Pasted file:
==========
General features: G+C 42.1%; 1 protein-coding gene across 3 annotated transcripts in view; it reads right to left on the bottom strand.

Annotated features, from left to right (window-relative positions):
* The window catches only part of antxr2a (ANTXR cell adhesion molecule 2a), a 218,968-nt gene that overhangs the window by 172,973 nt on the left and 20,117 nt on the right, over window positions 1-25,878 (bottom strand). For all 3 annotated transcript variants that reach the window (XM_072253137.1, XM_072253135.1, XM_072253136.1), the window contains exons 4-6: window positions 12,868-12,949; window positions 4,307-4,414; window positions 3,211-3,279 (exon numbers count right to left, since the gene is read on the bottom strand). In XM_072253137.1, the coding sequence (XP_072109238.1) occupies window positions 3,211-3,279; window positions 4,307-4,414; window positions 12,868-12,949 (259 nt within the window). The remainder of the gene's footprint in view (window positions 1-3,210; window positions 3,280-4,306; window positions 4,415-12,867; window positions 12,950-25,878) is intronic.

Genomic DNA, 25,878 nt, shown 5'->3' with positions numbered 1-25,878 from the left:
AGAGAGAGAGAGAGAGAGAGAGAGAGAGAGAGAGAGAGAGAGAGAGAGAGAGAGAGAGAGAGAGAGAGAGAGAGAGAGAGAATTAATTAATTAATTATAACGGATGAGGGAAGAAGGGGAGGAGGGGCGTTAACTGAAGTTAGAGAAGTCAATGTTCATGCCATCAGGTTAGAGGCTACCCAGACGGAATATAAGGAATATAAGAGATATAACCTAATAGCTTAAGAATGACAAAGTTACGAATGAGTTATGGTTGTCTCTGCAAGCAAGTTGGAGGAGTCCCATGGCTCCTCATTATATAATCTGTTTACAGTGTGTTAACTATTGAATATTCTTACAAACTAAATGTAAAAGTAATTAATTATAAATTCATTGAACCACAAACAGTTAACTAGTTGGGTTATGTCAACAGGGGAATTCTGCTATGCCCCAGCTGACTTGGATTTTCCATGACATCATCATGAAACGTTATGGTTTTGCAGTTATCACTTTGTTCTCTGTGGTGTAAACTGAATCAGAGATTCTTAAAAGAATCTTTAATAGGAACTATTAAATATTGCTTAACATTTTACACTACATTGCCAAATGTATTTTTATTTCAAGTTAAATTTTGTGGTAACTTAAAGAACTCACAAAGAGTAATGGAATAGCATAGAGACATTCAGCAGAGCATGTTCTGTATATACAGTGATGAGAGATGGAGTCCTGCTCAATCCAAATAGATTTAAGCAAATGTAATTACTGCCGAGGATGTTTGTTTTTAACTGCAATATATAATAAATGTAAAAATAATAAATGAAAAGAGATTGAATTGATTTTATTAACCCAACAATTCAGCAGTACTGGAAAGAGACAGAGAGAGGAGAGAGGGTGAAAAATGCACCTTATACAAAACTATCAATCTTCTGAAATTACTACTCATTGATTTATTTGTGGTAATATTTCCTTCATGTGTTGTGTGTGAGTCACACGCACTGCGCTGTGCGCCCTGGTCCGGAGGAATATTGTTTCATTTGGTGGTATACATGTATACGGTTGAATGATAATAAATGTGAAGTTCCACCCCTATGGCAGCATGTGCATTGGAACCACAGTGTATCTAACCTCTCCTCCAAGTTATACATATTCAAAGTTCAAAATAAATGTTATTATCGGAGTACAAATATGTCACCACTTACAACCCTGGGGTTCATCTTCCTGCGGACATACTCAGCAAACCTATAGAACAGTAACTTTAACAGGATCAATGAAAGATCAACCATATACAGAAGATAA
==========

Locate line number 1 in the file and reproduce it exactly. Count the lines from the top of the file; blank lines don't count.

General features: G+C 42.1%; 1 protein-coding gene across 3 annotated transcripts in view; it reads right to left on the bottom strand.